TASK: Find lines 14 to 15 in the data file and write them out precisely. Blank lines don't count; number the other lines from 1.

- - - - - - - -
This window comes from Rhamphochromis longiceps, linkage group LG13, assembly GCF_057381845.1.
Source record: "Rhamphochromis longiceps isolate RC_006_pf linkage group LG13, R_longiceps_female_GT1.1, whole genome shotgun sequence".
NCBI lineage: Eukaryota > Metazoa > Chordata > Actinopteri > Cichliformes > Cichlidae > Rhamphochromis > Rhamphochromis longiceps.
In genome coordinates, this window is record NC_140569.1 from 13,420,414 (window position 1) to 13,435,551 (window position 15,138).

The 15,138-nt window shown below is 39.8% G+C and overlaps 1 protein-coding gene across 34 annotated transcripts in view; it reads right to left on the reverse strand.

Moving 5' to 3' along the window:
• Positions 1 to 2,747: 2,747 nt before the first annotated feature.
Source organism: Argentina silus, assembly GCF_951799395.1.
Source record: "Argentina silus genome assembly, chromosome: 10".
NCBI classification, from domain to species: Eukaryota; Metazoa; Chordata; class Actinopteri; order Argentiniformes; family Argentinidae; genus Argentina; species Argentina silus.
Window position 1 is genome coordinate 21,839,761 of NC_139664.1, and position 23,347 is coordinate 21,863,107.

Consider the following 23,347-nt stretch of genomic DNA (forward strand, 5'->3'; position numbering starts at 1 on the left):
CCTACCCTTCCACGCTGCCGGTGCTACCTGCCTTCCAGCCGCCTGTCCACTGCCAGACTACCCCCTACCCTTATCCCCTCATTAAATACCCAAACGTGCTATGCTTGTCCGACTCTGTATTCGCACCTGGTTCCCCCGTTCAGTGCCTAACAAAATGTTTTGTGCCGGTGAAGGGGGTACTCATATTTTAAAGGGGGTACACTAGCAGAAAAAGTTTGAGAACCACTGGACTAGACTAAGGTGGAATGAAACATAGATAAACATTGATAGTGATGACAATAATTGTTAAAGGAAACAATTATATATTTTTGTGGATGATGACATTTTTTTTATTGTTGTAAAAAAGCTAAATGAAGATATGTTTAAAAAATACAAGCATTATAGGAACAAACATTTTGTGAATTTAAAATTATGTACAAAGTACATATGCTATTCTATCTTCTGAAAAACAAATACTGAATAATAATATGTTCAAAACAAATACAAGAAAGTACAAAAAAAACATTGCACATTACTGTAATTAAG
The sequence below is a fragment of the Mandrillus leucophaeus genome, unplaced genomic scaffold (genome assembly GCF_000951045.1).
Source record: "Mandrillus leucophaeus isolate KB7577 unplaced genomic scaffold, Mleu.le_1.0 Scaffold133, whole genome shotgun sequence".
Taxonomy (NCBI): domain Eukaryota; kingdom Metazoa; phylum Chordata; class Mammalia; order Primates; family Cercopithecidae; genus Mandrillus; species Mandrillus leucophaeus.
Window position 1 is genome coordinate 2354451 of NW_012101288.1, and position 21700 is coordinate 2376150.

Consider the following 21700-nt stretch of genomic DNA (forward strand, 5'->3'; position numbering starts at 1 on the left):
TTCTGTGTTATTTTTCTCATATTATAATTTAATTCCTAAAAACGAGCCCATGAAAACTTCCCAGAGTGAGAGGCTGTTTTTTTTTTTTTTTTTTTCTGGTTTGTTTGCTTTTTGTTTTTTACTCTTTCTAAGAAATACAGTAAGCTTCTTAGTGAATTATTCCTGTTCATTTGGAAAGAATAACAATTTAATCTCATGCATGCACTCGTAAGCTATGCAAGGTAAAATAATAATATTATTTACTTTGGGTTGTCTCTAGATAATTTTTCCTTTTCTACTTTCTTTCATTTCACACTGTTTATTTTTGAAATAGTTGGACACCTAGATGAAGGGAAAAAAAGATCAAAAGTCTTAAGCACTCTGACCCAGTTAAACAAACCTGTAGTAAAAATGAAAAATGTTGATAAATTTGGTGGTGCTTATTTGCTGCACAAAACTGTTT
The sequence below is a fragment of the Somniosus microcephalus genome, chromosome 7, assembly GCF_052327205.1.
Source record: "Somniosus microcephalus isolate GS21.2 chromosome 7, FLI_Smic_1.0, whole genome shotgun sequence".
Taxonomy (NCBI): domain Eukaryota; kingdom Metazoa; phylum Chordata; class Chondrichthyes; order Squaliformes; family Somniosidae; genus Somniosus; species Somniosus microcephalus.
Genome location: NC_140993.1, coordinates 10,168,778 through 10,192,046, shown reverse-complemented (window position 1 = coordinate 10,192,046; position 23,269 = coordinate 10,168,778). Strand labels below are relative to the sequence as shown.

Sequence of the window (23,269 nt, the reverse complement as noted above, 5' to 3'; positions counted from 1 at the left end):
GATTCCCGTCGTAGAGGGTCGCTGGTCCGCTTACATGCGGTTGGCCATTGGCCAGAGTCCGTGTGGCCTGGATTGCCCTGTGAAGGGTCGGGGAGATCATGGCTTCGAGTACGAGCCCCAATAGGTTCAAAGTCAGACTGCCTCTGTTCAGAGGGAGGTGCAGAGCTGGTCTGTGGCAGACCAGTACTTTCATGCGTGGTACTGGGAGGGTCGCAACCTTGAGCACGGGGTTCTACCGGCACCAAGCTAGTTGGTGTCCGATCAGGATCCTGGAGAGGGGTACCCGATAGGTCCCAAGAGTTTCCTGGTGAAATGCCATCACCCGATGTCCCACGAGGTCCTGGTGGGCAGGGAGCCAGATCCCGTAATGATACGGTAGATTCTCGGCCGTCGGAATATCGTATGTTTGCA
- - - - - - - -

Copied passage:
The sequence below is a fragment of the Mandrillus leucophaeus genome, unplaced genomic scaffold (genome assembly GCF_000951045.1).
Source record: "Mandrillus leucophaeus isolate KB7577 unplaced genomic scaffold, Mleu.le_1.0 Scaffold133, whole genome shotgun sequence".